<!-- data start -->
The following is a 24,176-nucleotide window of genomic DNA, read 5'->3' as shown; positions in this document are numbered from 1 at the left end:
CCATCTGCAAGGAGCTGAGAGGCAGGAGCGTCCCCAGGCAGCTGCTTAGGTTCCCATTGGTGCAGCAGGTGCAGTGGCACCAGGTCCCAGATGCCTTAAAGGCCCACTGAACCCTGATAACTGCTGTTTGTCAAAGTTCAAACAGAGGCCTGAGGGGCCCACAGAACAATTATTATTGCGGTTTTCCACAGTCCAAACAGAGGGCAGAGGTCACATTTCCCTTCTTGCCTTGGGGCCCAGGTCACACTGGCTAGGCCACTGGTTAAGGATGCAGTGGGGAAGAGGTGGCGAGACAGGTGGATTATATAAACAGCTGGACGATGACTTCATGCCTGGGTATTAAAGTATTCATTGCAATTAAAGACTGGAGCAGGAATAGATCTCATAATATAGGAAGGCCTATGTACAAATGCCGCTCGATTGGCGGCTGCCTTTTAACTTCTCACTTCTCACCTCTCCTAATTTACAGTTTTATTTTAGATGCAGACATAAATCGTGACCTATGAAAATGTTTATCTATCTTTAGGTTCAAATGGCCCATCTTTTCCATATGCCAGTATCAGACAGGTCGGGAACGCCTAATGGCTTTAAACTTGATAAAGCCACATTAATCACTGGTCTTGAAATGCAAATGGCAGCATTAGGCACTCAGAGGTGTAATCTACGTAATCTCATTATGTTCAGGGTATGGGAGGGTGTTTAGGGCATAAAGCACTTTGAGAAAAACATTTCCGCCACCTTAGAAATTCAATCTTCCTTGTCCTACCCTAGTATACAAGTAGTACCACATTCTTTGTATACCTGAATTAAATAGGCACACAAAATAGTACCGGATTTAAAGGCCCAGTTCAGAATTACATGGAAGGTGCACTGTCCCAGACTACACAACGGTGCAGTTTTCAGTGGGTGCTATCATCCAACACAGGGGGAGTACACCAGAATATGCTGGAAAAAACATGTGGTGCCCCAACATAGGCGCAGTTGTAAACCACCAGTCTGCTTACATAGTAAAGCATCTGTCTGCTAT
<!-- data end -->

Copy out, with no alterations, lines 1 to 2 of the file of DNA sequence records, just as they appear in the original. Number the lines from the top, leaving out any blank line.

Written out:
The following is a 24,176-nucleotide window of genomic DNA, read 5'->3' as shown; positions in this document are numbered from 1 at the left end:
CCATCTGCAAGGAGCTGAGAGGCAGGAGCGTCCCCAGGCAGCTGCTTAGGTTCCCATTGGTGCAGCAGGTGCAGTGGCACCAGGTCCCAGATGCCTTAAAGGCCCACTGAACCCTGATAACTGCTGTTTGTCAAAGTTCAAACAGAGGCCTGAGGGGCCCACAGAACAATTATTATTGCGGTTTTCCACAGTCCAAACAGAGGGCAGAGGTCACATTTCCCTTCTTGCCTTGGGGCCCAGGTCACACTGGCTAGGCCACTGGTTAAGGATGCAGTGGGGAAGAGGTGGCGAGACAGGTGGATTATATAAACAGCTGGACGATGACTTCATGCCTGGGTATTAAAGTATTCATTGCAATTAAAGACTGGAGCAGGAATAGATCTCATAATATAGGAAGGCCTATGTACAAATGCCGCTCGATTGGCGGCTGCCTTTTAACTTCTCACTTCTCACCTCTCCTAATTTACAGTTTTATTTTAGATGCAGACATAAATCGTGACCTATGAAAATGTTTATCTATCTTTAGGTTCAAATGGCCCATCTTTTCCATATGCCAGTATCAGACAGGTCGGGAACGCCTAATGGCTTTAAACTTGATAAAGCCACATTAATCACTGGTCTTGAAATGCAAATGGCAGCATTAGGCACTCAGAGGTGTAATCTACGTAATCTCATTATGTTCAGGGTATGGGAGGGTGTTTAGGGCATAAAGCACTTTGAGAAAAACATTTCCGCCACCTTAGAAATTCAATCTTCCTTGTCCTACCCTAGTATACAAGTAGTACCACATTCTTTGTATACCTGAATTAAATAGGCACACAAAATAGTACCGGATTTAAAGGCCCAGTTCAGAATTACATGGAAGGTGCACTGTCCCAGACTACACAACGGTGCAGTTTTCAGTGGGTGCTATCATCCAACACAGGGGGAGTACACCAGAATATGCTGGAAAAAACATGTGGTGCCCCAACATAGGCGCAGTTGTAAACCACCAGTCTGCTTACATAGTAAAGCATCTGTCTGCTAT